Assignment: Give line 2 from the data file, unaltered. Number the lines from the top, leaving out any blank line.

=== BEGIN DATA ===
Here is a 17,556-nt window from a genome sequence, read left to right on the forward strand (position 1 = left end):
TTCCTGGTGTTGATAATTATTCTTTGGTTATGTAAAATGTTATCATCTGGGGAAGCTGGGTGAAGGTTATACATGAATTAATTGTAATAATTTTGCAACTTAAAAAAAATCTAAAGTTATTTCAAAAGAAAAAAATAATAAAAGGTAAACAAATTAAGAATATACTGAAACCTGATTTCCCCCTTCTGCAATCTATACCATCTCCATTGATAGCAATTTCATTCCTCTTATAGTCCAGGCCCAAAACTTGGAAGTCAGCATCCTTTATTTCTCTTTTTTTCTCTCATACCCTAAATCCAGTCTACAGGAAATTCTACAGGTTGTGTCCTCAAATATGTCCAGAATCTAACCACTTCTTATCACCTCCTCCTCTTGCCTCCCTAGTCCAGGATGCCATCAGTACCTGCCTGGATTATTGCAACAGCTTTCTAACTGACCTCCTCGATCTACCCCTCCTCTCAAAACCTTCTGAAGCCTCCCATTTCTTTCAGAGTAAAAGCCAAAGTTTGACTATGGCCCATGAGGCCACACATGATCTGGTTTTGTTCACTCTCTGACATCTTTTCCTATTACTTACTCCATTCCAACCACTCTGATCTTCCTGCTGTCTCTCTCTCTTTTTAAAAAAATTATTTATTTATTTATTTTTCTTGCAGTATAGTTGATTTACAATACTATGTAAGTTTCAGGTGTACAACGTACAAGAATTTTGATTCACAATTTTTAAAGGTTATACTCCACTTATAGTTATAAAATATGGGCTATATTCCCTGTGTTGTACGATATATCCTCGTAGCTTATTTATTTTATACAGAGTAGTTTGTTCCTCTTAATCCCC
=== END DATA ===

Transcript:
TTCCTGGTGTTGATAATTATTCTTTGGTTATGTAAAATGTTATCATCTGGGGAAGCTGGGTGAAGGTTATACATGAATTAATTGTAATAATTTTGCAACTTAAAAAAAATCTAAAGTTATTTCAAAAGAAAAAAATAATAAAAGGTAAACAAATTAAGAATATACTGAAACCTGATTTCCCCCTTCTGCAATCTATACCATCTCCATTGATAGCAATTTCATTCCTCTTATAGTCCAGGCCCAAAACTTGGAAGTCAGCATCCTTTATTTCTCTTTTTTTCTCTCATACCCTAAATCCAGTCTACAGGAAATTCTACAGGTTGTGTCCTCAAATATGTCCAGAATCTAACCACTTCTTATCACCTCCTCCTCTTGCCTCCCTAGTCCAGGATGCCATCAGTACCTGCCTGGATTATTGCAACAGCTTTCTAACTGACCTCCTCGATCTACCCCTCCTCTCAAAACCTTCTGAAGCCTCCCATTTCTTTCAGAGTAAAAGCCAAAGTTTGACTATGGCCCATGAGGCCACACATGATCTGGTTTTGTTCACTCTCTGACATCTTTTCCTATTACTTACTCCATTCCAACCACTCTGATCTTCCTGCTGTCTCTCTCTCTTTTTAAAAAAATTATTTATTTATTTATTTTTCTTGCAGTATAGTTGATTTACAATACTATGTAAGTTTCAGGTGTACAACGTACAAGAATTTTGATTCACAATTTTTAAAGGTTATACTCCACTTATAGTTATAAAATATGGGCTATATTCCCTGTGTTGTACGATATATCCTCGTAGCTTATTTATTTTATACAGAGTAGTTTGTTCCTCTTAATCCCC